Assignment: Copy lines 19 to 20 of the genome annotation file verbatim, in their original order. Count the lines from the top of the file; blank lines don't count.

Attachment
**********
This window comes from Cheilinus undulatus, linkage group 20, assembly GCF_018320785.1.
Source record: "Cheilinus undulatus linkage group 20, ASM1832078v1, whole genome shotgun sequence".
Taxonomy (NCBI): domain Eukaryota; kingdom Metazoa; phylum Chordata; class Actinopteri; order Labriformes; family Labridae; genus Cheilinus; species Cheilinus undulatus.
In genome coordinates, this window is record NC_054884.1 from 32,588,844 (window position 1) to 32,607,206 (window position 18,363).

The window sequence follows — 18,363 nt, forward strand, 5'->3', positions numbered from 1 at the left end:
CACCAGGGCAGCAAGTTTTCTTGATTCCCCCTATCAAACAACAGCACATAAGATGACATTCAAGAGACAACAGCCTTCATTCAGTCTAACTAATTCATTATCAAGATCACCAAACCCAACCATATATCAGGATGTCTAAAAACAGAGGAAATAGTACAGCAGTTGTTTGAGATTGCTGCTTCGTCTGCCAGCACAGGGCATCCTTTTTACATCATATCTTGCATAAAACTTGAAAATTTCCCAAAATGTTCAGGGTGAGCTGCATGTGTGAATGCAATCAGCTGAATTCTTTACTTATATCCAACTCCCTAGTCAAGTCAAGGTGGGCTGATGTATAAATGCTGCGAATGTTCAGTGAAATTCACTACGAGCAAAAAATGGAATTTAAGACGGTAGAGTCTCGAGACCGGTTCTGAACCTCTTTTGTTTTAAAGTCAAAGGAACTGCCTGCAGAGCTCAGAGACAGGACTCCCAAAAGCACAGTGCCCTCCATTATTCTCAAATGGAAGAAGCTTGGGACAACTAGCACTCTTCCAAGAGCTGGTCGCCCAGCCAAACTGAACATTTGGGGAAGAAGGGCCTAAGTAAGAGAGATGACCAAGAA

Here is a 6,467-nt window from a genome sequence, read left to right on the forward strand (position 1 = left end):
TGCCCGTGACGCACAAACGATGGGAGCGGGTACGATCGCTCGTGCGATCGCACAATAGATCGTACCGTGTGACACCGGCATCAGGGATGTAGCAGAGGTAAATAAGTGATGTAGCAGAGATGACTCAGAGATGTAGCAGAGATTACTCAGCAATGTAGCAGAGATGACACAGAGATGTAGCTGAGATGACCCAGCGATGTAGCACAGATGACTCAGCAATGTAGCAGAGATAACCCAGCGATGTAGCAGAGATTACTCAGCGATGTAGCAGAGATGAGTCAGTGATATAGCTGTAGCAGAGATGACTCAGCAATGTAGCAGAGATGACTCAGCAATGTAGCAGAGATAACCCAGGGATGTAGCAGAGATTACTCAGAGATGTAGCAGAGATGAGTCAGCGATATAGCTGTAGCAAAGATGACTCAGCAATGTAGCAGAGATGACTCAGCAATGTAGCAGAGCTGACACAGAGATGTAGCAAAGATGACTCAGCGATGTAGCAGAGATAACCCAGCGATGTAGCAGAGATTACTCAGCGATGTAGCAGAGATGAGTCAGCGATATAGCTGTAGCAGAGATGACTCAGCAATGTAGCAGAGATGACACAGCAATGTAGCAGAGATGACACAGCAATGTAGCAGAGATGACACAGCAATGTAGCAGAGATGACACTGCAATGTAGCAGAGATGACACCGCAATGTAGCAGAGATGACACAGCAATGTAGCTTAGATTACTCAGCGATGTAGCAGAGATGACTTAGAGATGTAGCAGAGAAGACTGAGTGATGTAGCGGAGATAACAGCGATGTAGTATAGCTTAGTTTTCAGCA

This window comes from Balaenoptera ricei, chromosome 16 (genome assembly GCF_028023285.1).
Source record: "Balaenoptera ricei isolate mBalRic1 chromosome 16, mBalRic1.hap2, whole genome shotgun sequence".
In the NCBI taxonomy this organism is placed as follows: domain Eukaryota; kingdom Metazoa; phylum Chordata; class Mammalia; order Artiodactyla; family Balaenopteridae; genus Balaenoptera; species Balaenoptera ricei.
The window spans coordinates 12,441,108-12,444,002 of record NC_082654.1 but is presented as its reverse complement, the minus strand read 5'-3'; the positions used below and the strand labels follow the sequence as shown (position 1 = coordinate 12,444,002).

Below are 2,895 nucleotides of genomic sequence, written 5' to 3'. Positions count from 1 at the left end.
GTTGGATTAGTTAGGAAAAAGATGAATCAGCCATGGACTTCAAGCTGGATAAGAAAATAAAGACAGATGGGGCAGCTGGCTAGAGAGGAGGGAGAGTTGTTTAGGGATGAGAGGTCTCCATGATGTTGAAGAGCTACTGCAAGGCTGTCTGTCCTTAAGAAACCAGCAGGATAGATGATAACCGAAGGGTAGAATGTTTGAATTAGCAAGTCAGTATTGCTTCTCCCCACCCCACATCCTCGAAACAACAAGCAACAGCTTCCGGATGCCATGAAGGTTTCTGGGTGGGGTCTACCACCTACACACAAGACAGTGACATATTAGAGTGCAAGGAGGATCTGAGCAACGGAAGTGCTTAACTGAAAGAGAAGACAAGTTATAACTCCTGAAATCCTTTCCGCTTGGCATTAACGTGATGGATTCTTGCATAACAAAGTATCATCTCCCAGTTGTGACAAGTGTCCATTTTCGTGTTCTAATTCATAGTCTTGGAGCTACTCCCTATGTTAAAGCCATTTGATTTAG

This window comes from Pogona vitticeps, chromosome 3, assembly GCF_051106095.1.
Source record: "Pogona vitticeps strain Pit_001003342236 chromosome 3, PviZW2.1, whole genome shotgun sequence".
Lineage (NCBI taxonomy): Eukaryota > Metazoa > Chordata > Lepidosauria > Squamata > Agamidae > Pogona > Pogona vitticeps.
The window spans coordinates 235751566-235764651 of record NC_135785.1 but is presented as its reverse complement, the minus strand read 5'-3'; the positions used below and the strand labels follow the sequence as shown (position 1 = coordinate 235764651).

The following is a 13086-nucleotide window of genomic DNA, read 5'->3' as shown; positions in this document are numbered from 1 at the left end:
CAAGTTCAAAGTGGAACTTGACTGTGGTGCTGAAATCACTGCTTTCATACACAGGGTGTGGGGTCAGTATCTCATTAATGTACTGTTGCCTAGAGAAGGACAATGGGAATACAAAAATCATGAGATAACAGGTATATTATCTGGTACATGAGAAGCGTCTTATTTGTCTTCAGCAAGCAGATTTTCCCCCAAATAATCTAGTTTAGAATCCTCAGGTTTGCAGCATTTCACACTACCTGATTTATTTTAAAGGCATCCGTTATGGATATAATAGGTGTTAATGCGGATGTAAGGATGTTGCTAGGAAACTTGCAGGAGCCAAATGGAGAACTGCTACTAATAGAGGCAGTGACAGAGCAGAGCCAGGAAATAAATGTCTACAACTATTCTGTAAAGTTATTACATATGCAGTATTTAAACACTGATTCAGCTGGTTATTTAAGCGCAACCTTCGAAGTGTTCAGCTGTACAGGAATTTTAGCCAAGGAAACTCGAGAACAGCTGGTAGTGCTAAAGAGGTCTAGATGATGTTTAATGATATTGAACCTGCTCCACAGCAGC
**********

The following is a 13086-nucleotide window of genomic DNA, read 5'->3' as shown; positions in this document are numbered from 1 at the left end:
CAAGTTCAAAGTGGAACTTGACTGTGGTGCTGAAATCACTGCTTTCATACACAGGGTGTGGGGTCAGTATCTCATTAATGTACTGTTGCCTAGAGAAGGACAATGGGAATACAAAAATCATGAGATAACAGGTATATTATCTGGTACATGAGAAGCGTCTTATTTGTCTTCAGCAAGCAGATTTTCCCCCAAATAATCTAGTTTAGAATCCTCAGGTTTGCAGCATTTCACACTACCTGATTTATTTTAAAGGCATCCGTTATGGATATAATAGGTGTTAATGCGGATGTAAGGATGTTGCTAGGAAACTTGCAGGAGCCAAATGGAGAACTGCTACTAATAGAGGCAGTGACAGAGCAGAGCCAGGAAATAAATGTCTACAACTATTCTGTAAAGTTATTACATATGCAGTATTTAAACACTGATTCAGCTGGTTATTTAAGCGCAACCTTCGAAGTGTTCAGCTGTACAGGAATTTTAGCCAAGGAAACTCGAGAACAGCTGGTAGTGCTAAAGAGGTCTAGATGATGTTTAATGATATTGAACCTGCTCCACAGCAGC